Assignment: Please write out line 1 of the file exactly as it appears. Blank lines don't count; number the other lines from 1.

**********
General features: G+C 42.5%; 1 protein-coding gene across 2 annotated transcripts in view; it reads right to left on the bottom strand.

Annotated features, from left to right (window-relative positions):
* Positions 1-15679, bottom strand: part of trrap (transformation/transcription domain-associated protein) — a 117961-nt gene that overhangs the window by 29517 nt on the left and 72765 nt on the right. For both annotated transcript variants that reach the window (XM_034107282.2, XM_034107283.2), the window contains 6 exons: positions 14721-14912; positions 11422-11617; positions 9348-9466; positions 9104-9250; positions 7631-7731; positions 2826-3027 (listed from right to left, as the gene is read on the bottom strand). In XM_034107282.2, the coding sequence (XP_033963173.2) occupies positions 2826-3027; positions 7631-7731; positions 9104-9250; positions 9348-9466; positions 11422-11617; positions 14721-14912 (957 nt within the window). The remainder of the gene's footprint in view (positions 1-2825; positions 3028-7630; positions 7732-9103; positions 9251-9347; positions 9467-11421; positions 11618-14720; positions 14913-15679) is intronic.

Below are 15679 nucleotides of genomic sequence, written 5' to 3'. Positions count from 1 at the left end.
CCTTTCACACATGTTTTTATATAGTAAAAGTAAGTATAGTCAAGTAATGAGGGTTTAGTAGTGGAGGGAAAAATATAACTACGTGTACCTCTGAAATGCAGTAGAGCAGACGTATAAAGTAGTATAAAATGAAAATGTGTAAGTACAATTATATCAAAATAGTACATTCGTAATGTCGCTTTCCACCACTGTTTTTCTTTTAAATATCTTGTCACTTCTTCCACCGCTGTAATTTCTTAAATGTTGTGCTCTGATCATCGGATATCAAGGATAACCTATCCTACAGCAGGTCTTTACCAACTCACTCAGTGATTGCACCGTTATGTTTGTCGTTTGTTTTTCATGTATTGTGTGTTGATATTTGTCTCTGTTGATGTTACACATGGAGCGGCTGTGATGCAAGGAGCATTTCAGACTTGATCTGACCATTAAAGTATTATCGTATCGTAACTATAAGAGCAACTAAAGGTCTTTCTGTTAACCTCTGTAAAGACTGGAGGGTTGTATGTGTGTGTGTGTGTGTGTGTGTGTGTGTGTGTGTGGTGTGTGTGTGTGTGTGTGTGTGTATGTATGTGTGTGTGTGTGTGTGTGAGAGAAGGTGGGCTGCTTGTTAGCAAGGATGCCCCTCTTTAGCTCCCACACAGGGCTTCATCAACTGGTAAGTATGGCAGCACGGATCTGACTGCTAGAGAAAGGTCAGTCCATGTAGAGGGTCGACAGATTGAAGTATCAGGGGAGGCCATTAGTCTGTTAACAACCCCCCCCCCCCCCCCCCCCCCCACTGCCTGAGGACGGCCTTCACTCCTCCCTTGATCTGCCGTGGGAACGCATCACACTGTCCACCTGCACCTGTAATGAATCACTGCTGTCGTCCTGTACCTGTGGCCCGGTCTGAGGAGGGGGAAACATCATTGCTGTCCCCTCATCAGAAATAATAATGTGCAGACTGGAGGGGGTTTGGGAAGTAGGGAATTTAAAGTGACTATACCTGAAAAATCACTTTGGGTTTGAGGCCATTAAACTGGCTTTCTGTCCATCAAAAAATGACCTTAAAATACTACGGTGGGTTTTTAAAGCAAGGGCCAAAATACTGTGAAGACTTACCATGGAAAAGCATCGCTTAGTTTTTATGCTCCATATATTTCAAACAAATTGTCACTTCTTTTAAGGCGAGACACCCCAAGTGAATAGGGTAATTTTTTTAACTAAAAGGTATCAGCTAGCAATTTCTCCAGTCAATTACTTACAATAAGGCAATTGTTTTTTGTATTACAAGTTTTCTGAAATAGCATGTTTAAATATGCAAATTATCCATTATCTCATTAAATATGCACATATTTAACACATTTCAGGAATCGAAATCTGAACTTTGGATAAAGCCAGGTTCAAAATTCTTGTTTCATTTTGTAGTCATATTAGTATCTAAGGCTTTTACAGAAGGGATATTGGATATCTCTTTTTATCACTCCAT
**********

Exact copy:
General features: G+C 42.5%; 1 protein-coding gene across 2 annotated transcripts in view; it reads right to left on the bottom strand.